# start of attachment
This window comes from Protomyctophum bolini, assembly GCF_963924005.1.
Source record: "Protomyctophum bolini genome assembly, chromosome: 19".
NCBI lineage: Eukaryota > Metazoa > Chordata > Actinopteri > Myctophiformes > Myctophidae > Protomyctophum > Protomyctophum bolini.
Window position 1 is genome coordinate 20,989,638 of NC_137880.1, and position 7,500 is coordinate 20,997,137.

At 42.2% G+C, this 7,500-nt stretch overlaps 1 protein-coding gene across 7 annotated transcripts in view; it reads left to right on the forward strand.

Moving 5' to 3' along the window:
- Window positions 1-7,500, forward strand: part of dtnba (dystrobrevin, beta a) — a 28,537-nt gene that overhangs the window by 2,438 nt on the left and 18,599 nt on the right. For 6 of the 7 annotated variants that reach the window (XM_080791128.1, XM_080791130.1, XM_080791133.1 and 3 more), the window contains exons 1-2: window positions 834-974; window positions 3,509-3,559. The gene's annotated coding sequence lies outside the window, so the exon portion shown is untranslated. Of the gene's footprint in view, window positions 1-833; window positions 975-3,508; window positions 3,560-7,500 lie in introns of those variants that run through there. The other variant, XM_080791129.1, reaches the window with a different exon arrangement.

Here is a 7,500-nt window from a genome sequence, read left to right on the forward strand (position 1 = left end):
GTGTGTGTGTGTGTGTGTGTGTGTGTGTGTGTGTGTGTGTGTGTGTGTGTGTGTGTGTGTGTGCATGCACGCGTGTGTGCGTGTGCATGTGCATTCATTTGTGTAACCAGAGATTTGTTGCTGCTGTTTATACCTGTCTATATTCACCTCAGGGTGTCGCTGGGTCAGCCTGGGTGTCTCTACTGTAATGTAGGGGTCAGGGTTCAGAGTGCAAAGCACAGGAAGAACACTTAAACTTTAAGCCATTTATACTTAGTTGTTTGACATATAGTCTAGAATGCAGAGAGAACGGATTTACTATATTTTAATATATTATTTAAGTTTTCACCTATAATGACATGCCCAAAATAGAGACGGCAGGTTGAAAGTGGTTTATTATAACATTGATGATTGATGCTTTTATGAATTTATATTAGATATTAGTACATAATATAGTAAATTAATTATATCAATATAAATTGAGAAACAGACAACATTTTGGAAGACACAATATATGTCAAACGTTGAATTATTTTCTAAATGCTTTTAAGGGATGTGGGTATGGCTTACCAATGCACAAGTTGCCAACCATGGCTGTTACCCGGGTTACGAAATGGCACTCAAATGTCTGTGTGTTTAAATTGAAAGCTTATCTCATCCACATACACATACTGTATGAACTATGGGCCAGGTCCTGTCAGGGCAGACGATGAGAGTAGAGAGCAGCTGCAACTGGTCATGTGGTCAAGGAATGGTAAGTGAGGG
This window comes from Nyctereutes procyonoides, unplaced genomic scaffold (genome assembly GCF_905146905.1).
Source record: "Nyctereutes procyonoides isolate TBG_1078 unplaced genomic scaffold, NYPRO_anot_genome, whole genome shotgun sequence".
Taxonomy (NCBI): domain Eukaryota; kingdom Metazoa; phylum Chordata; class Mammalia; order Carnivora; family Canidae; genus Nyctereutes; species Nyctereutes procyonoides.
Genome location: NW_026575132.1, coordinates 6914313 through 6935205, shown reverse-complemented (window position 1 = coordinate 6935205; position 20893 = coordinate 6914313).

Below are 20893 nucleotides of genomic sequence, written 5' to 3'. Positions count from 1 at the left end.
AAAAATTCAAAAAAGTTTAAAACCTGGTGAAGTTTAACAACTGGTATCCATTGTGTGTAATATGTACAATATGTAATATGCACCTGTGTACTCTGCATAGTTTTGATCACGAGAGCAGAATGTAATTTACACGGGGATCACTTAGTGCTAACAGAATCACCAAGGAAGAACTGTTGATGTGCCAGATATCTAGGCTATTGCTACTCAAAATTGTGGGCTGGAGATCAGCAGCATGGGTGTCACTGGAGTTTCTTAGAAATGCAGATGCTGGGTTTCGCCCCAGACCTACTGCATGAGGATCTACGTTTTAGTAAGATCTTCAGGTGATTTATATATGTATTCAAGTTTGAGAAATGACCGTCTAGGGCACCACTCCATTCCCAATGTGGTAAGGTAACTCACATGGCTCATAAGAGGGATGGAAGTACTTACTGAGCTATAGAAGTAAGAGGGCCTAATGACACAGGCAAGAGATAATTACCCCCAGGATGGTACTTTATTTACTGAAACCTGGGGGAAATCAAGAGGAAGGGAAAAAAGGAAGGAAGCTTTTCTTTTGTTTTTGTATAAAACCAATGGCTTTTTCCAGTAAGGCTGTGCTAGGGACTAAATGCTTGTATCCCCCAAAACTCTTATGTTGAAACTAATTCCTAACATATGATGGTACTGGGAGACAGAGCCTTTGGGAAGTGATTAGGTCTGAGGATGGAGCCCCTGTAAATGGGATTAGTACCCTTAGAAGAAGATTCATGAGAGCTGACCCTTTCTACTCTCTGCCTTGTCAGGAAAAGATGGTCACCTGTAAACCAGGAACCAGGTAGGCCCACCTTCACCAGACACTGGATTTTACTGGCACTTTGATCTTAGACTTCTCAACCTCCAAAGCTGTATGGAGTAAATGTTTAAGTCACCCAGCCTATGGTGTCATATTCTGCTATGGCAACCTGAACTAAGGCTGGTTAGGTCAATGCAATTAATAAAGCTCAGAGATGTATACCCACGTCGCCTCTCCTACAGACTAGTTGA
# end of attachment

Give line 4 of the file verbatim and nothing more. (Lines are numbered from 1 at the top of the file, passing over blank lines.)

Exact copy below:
Window position 1 is genome coordinate 20,989,638 of NC_137880.1, and position 7,500 is coordinate 20,997,137.